Memusi takes a swipe at Lenku’s plead for relief food

The lawmaker says the county government should be taking own immediate initiative to feed vulnerable families so that the input from the national government would only come as a complement to what they are already doing

By Our Reporter

Kajiado Central MP Memusi Kanchorry takes a swipe at the county administration for allegedly rushing “out” to seek relief food for her starving residents before taking her initiative, in response to the Covid-19 that continues to wreak socio-economic havoc at home and globally.

Speaking to the media at his Osiligi farm in Kajiado town, yesterday, the veteran politician said its incumbent upon, both the national and county governments to take proactive responses to cushion the public against the increasing and escalating effects of the coronavirus pandemic.

He however said the county government is at the grassroots, and hence should take immediate responses, to feed its vulnerable populations, as they wait for the national government to complement their efforts.

“Our county government should be doing its part as we continue to wait upon the national government to also give its hand,” he said.

This comes barely days after Governor Joseph ole Lenku has said that he is in talks with the national government officials, seeking their support, to be able to feed his growing population of needy families in the county.

“We have communicated to the national government on our food needs and, locally, we are working with the County Commissioner (Joshua Nkanatha) to get food for our people,” said the governor.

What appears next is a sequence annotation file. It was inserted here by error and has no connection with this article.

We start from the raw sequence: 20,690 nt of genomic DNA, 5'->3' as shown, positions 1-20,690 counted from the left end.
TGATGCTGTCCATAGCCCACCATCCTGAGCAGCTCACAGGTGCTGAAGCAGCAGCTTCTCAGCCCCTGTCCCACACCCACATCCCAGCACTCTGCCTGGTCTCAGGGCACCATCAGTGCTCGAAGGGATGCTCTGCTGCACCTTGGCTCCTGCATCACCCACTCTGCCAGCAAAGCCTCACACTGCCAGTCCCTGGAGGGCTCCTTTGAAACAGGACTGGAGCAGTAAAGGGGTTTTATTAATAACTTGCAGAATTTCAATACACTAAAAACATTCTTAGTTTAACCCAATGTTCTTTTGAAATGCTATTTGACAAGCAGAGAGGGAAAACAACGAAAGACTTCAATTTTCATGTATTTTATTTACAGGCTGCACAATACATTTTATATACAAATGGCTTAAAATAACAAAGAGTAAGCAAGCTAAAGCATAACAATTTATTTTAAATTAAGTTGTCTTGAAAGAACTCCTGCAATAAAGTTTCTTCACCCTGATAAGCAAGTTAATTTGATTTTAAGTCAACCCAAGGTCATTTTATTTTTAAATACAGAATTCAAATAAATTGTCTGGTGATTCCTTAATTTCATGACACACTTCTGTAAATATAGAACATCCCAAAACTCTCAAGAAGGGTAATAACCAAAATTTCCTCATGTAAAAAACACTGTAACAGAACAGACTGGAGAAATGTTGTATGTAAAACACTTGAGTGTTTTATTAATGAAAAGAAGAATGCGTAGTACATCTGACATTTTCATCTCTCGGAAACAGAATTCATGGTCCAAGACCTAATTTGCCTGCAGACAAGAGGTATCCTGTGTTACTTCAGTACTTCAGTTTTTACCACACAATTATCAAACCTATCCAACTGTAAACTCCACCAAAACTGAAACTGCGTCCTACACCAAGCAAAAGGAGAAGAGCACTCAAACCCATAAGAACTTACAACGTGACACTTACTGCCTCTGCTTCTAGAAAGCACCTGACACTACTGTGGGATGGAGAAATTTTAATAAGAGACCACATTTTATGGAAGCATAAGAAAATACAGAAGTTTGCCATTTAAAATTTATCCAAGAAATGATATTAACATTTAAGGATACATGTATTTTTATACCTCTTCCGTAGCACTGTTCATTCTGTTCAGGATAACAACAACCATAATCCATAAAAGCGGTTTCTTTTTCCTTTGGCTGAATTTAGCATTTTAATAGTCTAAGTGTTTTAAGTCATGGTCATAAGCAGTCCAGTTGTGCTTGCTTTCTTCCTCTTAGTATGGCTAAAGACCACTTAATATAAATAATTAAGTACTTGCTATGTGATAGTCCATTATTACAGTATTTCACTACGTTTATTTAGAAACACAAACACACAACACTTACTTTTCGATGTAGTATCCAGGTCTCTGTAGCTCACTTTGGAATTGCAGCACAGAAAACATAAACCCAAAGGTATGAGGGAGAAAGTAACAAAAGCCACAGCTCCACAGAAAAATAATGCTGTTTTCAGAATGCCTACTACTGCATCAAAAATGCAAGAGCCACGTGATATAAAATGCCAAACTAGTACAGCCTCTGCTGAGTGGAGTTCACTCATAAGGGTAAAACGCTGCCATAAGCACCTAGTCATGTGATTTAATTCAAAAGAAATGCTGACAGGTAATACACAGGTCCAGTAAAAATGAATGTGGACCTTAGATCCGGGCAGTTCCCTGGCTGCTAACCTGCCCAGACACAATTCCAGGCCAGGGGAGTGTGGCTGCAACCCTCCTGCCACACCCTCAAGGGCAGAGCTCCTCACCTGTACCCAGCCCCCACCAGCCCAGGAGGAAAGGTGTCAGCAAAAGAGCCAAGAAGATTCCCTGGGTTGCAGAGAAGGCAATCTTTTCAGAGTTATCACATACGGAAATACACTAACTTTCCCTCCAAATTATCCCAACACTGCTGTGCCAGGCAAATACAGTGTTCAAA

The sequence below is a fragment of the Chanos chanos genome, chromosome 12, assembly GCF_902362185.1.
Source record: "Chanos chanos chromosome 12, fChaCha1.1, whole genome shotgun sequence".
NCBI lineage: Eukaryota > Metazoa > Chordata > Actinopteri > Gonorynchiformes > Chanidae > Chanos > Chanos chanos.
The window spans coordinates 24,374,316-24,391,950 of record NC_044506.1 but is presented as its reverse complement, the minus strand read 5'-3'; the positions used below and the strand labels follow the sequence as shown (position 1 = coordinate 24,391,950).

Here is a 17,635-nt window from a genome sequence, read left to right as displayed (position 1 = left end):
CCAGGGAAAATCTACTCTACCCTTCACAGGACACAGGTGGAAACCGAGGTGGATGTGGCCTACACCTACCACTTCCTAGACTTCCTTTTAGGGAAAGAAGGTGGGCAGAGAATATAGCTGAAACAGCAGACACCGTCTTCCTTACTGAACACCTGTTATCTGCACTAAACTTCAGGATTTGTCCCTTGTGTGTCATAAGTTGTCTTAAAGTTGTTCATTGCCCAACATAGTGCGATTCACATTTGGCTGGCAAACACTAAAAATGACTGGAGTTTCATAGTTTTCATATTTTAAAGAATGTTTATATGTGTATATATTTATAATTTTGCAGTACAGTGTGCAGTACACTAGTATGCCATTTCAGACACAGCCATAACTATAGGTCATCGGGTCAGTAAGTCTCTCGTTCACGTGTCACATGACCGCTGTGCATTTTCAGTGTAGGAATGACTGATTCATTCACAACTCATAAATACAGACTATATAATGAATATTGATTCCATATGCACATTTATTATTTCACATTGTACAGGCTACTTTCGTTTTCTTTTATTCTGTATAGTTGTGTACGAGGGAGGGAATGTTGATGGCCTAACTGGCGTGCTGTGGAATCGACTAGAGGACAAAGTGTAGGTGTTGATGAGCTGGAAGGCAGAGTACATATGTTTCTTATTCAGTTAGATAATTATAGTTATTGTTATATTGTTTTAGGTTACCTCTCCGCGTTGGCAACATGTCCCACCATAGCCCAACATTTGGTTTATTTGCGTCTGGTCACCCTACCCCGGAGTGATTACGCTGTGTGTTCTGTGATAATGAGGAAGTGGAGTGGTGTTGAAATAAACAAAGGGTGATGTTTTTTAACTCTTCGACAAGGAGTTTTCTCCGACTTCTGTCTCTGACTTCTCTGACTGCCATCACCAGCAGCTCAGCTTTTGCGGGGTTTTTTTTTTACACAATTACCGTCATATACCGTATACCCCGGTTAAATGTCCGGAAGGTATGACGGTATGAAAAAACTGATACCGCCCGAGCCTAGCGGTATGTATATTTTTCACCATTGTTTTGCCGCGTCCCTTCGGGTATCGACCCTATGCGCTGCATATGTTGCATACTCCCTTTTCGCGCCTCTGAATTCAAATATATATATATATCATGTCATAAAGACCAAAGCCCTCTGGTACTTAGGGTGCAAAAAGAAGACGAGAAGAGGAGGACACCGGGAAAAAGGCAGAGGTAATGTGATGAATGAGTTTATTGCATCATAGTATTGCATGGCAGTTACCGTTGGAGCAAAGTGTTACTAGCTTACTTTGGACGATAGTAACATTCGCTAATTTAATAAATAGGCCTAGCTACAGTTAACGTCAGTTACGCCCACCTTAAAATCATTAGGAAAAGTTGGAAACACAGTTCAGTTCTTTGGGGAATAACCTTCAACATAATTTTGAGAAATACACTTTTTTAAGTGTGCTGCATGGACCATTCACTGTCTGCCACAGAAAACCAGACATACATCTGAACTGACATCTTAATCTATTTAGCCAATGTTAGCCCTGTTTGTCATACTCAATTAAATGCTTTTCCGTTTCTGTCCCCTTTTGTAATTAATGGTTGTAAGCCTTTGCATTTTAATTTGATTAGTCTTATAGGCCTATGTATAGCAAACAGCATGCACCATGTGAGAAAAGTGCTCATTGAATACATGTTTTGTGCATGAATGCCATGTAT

However, in what is seen to be pointing a finger at the local administration as not having done its part, the MP Kanchorry said, “Kajiado County government should emulate what her Mombasa counterpart is doing.

Adding that: “Although Mombasa (County) has a bigger population compared to Kajiado, their Governor (Hassan Joho) is putting an effort to feed his residents, even before the national government brings in their support.”

In the same vein, he urged residents — those who can — to take advantage of the ongoing rains to plant crops in their farms, arguing that, in consideration of the indefinite uncertainty on when normalcy could be restored, the government may not be able to feed the whole population sustainably, hence those who will be able to reap a good harvest, would then do the country a great service by voluntarily offering to support the government’s interventions by feeding their needy neighbor.

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